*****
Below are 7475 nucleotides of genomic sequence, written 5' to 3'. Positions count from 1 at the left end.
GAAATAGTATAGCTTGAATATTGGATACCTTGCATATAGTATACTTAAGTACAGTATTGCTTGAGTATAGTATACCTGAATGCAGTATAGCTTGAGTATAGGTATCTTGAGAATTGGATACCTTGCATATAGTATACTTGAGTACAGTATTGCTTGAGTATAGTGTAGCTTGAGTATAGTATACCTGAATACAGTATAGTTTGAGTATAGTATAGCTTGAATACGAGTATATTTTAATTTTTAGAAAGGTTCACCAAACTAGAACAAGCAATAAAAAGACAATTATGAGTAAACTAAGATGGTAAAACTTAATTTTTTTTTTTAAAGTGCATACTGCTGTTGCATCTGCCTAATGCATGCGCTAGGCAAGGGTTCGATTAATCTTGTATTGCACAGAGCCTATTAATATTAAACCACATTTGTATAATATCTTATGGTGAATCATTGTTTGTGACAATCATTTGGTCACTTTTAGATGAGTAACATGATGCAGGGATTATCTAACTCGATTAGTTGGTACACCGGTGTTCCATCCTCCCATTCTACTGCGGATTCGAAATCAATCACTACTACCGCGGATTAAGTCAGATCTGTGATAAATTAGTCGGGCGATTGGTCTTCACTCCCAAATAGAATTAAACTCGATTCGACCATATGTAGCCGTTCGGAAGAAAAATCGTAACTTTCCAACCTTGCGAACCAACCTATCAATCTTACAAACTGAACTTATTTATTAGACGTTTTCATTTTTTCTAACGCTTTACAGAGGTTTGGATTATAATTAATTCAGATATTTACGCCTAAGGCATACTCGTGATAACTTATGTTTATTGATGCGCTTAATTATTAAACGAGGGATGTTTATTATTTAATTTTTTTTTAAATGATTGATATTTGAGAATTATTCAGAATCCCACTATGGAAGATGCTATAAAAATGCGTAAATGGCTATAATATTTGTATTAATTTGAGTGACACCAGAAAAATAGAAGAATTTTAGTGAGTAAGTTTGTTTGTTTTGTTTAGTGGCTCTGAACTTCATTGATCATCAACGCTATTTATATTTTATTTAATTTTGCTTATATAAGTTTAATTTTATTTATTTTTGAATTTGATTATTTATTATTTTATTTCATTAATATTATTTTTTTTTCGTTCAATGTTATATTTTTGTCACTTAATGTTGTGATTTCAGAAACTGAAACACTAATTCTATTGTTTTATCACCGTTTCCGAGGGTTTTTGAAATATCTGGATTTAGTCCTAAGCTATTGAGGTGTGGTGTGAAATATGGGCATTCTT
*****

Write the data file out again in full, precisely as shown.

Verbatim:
Below are 7475 nucleotides of genomic sequence, written 5' to 3'. Positions count from 1 at the left end.
GAAATAGTATAGCTTGAATATTGGATACCTTGCATATAGTATACTTAAGTACAGTATTGCTTGAGTATAGTATACCTGAATGCAGTATAGCTTGAGTATAGGTATCTTGAGAATTGGATACCTTGCATATAGTATACTTGAGTACAGTATTGCTTGAGTATAGTGTAGCTTGAGTATAGTATACCTGAATACAGTATAGTTTGAGTATAGTATAGCTTGAATACGAGTATATTTTAATTTTTAGAAAGGTTCACCAAACTAGAACAAGCAATAAAAAGACAATTATGAGTAAACTAAGATGGTAAAACTTAATTTTTTTTTTTAAAGTGCATACTGCTGTTGCATCTGCCTAATGCATGCGCTAGGCAAGGGTTCGATTAATCTTGTATTGCACAGAGCCTATTAATATTAAACCACATTTGTATAATATCTTATGGTGAATCATTGTTTGTGACAATCATTTGGTCACTTTTAGATGAGTAACATGATGCAGGGATTATCTAACTCGATTAGTTGGTACACCGGTGTTCCATCCTCCCATTCTACTGCGGATTCGAAATCAATCACTACTACCGCGGATTAAGTCAGATCTGTGATAAATTAGTCGGGCGATTGGTCTTCACTCCCAAATAGAATTAAACTCGATTCGACCATATGTAGCCGTTCGGAAGAAAAATCGTAACTTTCCAACCTTGCGAACCAACCTATCAATCTTACAAACTGAACTTATTTATTAGACGTTTTCATTTTTTCTAACGCTTTACAGAGGTTTGGATTATAATTAATTCAGATATTTACGCCTAAGGCATACTCGTGATAACTTATGTTTATTGATGCGCTTAATTATTAAACGAGGGATGTTTATTATTTAATTTTTTTTTAAATGATTGATATTTGAGAATTATTCAGAATCCCACTATGGAAGATGCTATAAAAATGCGTAAATGGCTATAATATTTGTATTAATTTGAGTGACACCAGAAAAATAGAAGAATTTTAGTGAGTAAGTTTGTTTGTTTTGTTTAGTGGCTCTGAACTTCATTGATCATCAACGCTATTTATATTTTATTTAATTTTGCTTATATAAGTTTAATTTTATTTATTTTTGAATTTGATTATTTATTATTTTATTTCATTAATATTATTTTTTTTTCGTTCAATGTTATATTTTTGTCACTTAATGTTGTGATTTCAGAAACTGAAACACTAATTCTATTGTTTTATCACCGTTTCCGAGGGTTTTTGAAATATCTGGATTTAGTCCTAAGCTATTGAGGTGTGGTGTGAAATATGGGCATTCTT